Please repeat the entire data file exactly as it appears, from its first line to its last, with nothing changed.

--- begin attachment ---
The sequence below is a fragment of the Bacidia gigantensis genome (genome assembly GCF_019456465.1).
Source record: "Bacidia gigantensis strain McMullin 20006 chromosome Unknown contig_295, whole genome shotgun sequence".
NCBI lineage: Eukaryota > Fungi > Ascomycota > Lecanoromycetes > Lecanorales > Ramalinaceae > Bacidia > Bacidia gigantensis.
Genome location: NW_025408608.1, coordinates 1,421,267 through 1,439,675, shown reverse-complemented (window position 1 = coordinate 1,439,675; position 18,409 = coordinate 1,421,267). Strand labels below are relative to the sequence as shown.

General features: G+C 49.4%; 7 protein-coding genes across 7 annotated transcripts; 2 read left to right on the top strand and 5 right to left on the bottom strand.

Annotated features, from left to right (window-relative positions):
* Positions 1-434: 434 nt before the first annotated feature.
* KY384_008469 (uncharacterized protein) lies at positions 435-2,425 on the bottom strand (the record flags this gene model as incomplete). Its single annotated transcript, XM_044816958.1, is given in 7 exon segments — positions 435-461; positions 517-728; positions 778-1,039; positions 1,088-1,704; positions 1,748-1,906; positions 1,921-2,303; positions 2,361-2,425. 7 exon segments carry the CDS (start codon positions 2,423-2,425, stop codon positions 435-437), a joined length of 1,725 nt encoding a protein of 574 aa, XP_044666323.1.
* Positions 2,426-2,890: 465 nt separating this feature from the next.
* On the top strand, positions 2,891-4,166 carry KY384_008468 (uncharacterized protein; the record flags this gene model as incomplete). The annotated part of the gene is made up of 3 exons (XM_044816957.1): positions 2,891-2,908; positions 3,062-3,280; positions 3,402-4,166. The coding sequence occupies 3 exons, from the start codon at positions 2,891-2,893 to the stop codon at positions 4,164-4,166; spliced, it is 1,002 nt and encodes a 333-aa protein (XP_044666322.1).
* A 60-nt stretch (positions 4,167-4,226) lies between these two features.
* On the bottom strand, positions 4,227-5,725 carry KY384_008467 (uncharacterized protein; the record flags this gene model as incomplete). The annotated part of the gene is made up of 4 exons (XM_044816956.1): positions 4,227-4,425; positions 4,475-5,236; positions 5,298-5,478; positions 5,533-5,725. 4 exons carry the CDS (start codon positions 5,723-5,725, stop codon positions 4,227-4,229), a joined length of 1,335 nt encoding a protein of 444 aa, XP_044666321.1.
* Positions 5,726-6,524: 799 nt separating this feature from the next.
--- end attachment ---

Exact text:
The sequence below is a fragment of the Bacidia gigantensis genome (genome assembly GCF_019456465.1).
Source record: "Bacidia gigantensis strain McMullin 20006 chromosome Unknown contig_295, whole genome shotgun sequence".
NCBI lineage: Eukaryota > Fungi > Ascomycota > Lecanoromycetes > Lecanorales > Ramalinaceae > Bacidia > Bacidia gigantensis.
Genome location: NW_025408608.1, coordinates 1,421,267 through 1,439,675, shown reverse-complemented (window position 1 = coordinate 1,439,675; position 18,409 = coordinate 1,421,267). Strand labels below are relative to the sequence as shown.

General features: G+C 49.4%; 7 protein-coding genes across 7 annotated transcripts; 2 read left to right on the top strand and 5 right to left on the bottom strand.

Annotated features, from left to right (window-relative positions):
* Positions 1-434: 434 nt before the first annotated feature.
* KY384_008469 (uncharacterized protein) lies at positions 435-2,425 on the bottom strand (the record flags this gene model as incomplete). Its single annotated transcript, XM_044816958.1, is given in 7 exon segments — positions 435-461; positions 517-728; positions 778-1,039; positions 1,088-1,704; positions 1,748-1,906; positions 1,921-2,303; positions 2,361-2,425. 7 exon segments carry the CDS (start codon positions 2,423-2,425, stop codon positions 435-437), a joined length of 1,725 nt encoding a protein of 574 aa, XP_044666323.1.
* Positions 2,426-2,890: 465 nt separating this feature from the next.
* On the top strand, positions 2,891-4,166 carry KY384_008468 (uncharacterized protein; the record flags this gene model as incomplete). The annotated part of the gene is made up of 3 exons (XM_044816957.1): positions 2,891-2,908; positions 3,062-3,280; positions 3,402-4,166. The coding sequence occupies 3 exons, from the start codon at positions 2,891-2,893 to the stop codon at positions 4,164-4,166; spliced, it is 1,002 nt and encodes a 333-aa protein (XP_044666322.1).
* A 60-nt stretch (positions 4,167-4,226) lies between these two features.
* On the bottom strand, positions 4,227-5,725 carry KY384_008467 (uncharacterized protein; the record flags this gene model as incomplete). The annotated part of the gene is made up of 4 exons (XM_044816956.1): positions 4,227-4,425; positions 4,475-5,236; positions 5,298-5,478; positions 5,533-5,725. 4 exons carry the CDS (start codon positions 5,723-5,725, stop codon positions 4,227-4,229), a joined length of 1,335 nt encoding a protein of 444 aa, XP_044666321.1.
* Positions 5,726-6,524: 799 nt separating this feature from the next.